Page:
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Cooking pork chops with skin on?

post #1 of 10
Thread Starter 

Today at the asian store I noticed some pork chops with skin on. And obviously a good 1/2" to 3/4" fat layer between the skin and the meat. 

 

I'm really tempted.. but I'm not really sure what to do with them? 

post #2 of 10

To cook with an 8th or 1/4 inch is passable but more would be unexceptable for  food service. home you can do whatever you like.  If you are roasting a whole loin of pork 1/2 inch would be ok and trim after cooking for added flavor.

Chef EdB
Over 50 years in food service business 35 as Ex Chef. Specializing in Volume upscale Catering both on and off premise .(former Exec. Chef in the largest on premise caterer in US  with 17 Million Dollars per year annual volume). 
      Well versed in all facets of Continental Cuisine...

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Chef EdB
Over 50 years in food service business 35 as Ex Chef. Specializing in Volume upscale Catering both on and off premise .(former Exec. Chef in the largest on premise caterer in US  with 17 Million Dollars per year annual volume).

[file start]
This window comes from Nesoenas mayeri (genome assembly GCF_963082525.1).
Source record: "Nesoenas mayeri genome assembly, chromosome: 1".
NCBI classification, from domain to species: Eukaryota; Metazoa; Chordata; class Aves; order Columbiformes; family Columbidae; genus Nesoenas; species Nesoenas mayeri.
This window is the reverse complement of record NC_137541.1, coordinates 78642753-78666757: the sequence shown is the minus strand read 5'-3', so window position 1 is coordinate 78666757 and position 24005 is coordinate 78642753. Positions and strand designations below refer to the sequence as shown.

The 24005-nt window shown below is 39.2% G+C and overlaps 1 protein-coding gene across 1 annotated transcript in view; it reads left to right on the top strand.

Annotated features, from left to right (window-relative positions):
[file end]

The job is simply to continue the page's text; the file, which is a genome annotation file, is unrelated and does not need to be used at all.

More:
Well versed in all facets of Continental Cuisine...

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post #3 of 10

Home or restaurant, the challenge is crisping the skin and cooking the fat to delicousness without overcooking the meat.  Crisp pork skin is magic; and so is well-cooked fat -- trebly so within the context of many Asian cuisines.

 

I can think of several approaches which would work, including smoking, a hot outdoor grill, a very hot oven, and a very slow one.  I'd also consider hitting the skin and fat with boiling water before cooking, then "lacquering" the skin ala Beijing duck; or my "barbecue variant" of a quick dip in boiling, seasoned brine (with lots of onion and fruit).   

 

And, no matter how I cooked the chops, I'd have my torch standing by to finish the skin... just in case.  

 

Obviously, you're not cooking for a restaurant.  But on that topic, I strongly disagree with Ed at least insofar as "fine dining" or any other setting where envelope pushing is part of the fun.  If we're talking volume, cafeteria, the "early bird" or the "senior special," no conflict -- but those restrictions are as obvious as keeping it off the menu at a kosher dairy restaurant.